11. A Division Bench of this Court in B. Srikantiah v. Commr. of Income-tax. : 41ITR518(AP) preferred to accept the principle enunciated by the Bombay High Court in : 37ITR142(Bom) . It felt unable to share tbe view of the Madras High Court in (1960) 38 ITR 413 : AIR 1961 Mad 476. It was observed in : 41ITR518(AP) that there was nothing in the first paragraph of Clause (vi) which lent colour to the assumption that the diesel engine was eligible for normal depreciation. There, valid reasons were given why additional depreciation allowance was not claimable by the assessee who fitted new diesel engines into old vehicles.
12. A Division Bench of the Kerala High Court in George Mathew v. Commr. of Income tax, : 43ITR535(Ker) declined to follow the Bombay ruling referred to above and expressed its concurrence with : AIR1960Mad476 '. In support of its conclusion the Kerala High Court called in aid the judgment of the Court of Appeal in Maden and Ireland Ltd. v. Hinton, (1958) 37 A T C 317. An examination of the facts of the English decision would show that it does not render any assistance in the interpretation of Clauses (vi-a) and (vi-b). In that case, the assessee was a manufacturer of boots, shoes and slippers and a number of heavy machines were used in the business and some knives and lasts were to be inserted into the machine. Particular types of shoes required knives and lasts of their own shape and the machines could not function without the knives and lasts. The question that presented itself in that Case was whether the expenditure incurred for acquiring lasts and knives would corstitute capital expenditure and it was answered in the affirmative. We do not think that this decision has any analogy here. We are not concerned here with the question whether the money spent in the acquisition of the diesel engines would constitute capital expenditure, or, whether it was revenue expenditure. The question in controversy is whether a diesel engine or other parts of a vehicle would constitute a 'machinery or plant' within the sweep and range of Clause (vi-a).
13. The opinion expressed by the Punjab High Court in Ambala Bus Syndicate Ltd. v. Commr. of Income-tax. accords with the principle enunciated by the Bombay High Court in : 37ITR142(Bom) and by this Court in : 41ITR518(AP) . The Division Bench of the Punjab High Court inter alia ruled that it is only in respect of a machinery or plant that would constitute a self-sufficient unit that depreciation allowance was permissible. There, the question was whether an assessee could claim depreciation allowance in respect of new bodies set on the motor vehicles and it was answered in the negative in the view indicated above.
14. Recently, a Division Bench of the Madras High Court in Raju and Mannar v. Commr. of Income-tax, : 50ITR202(Mad) reiterated the rule adumbrated in : AIR1960Mad476 . Having regard to the latest ruling of the Madras High Court Sri K. Ranganadhachari invites us to change our minds and to adopt the doctrine of : AIR1960Mad476 and the latest case : 50ITR202(Mad) . On a further consideration of the whole matter, we are unable to find any justifiable ground to strike a note different from that in : 41ITR518(AP) .
15. Apart from the weighty considerations that were pointed out in that case, there are other reasons which encourage our view and which induce us to reaffirm the principle enunciated in : 41ITR518(AP) . A careful scrutiny of the language of Clause (vi-a) vouches the principle underlying : 41ITR518(AP) . A departure from that rule leads us to that result, viz., whenever a new spare part is replaced to the machinery or plant, it amounts to an installation thereof and that would enable the assessee to claim an additional depreciation allowance and development rebate, thus prolonging indefinitely the period during which the allowance is admissible, though the clause sets a limit to the period during which the plant or machinery is eligible for additional deduction. Further, the terms 'machinery' and 'plant' are qualified by the expression 'being new'.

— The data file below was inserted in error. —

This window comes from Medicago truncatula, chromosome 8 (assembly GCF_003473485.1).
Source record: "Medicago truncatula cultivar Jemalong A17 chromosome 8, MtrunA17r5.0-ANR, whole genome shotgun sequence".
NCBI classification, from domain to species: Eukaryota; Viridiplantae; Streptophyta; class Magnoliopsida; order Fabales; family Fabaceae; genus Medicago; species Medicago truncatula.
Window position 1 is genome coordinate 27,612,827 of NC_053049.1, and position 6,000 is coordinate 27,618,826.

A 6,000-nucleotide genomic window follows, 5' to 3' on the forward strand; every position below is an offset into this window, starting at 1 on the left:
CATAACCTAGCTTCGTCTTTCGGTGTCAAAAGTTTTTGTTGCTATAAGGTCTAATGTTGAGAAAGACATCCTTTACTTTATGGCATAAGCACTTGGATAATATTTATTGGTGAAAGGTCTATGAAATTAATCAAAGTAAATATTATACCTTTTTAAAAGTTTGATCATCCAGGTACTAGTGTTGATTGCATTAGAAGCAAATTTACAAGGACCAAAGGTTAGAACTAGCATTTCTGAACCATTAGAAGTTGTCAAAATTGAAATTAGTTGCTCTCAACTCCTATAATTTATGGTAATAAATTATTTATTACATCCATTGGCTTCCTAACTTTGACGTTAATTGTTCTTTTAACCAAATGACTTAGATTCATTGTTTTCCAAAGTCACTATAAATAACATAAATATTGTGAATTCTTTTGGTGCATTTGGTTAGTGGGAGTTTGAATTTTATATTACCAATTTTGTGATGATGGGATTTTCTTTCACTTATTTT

16. Could it be posited that a vehicle which is embraced within the comprehension of the word 'plant' becomes new every time either an engine or any other part of the vehicle is replaced by a new one We feel that such a connotation would be inconsistent with the concept of newness. It is manifest from Clause (vi-a) that the normal depreciation is allowed only in respect of machinery and plant. We feel that the expression 'machinery or plant' could not be invested with the meaning 'a part of a machinery or a part of a plant.'
17. It is not contended that the normal depreciation allowance is admissible not only in regard to the machinery or a plant or a self-sufficient unit but also in regard to every part of the machinery or a plant. Clause (vi-b) says that development rebate is permissible in regard to machinery or plant which is used for the purposes of the business carried on by the assessee. We find it difficult to lay down that an engine or a spare part which is to be fitted into a motor vehicle is used for the purposes of the business. A diesel engine or a spare part as such cannot be used de hois the motor vehicle for the business of the assessee. They will become useful only when they are fitted into the vehicle which could be used for the purpose of the business of the assessee.
18. We further feel that the expression 'installation' would not be apt or appropriate with reference to the fitting of an engine or a spare part, however, big or important it might be, into a motor vehicle. The deeper we go into the matter the deeper is our conviction that it is only a machinery which forms a unit or a self-sufficient unit that falls within the intendment of Clause (vi-a) or Clause (vi-b) and an engine or a part which forms part of a motor vehicle could not be described as a machinery or a plant for the purposes of Sub-clauses (a) and (b). It follows that the Income Tax Appellate Tribunal was right in rejecting the claim of the assessee for additional depreciation allowance and also development rebate-under Clauses (vi-a) and (vi-b) of Section 10 (2).
19. In the result, the reference is answered in favour of the department and against the assesses. The parties will bear their own costs.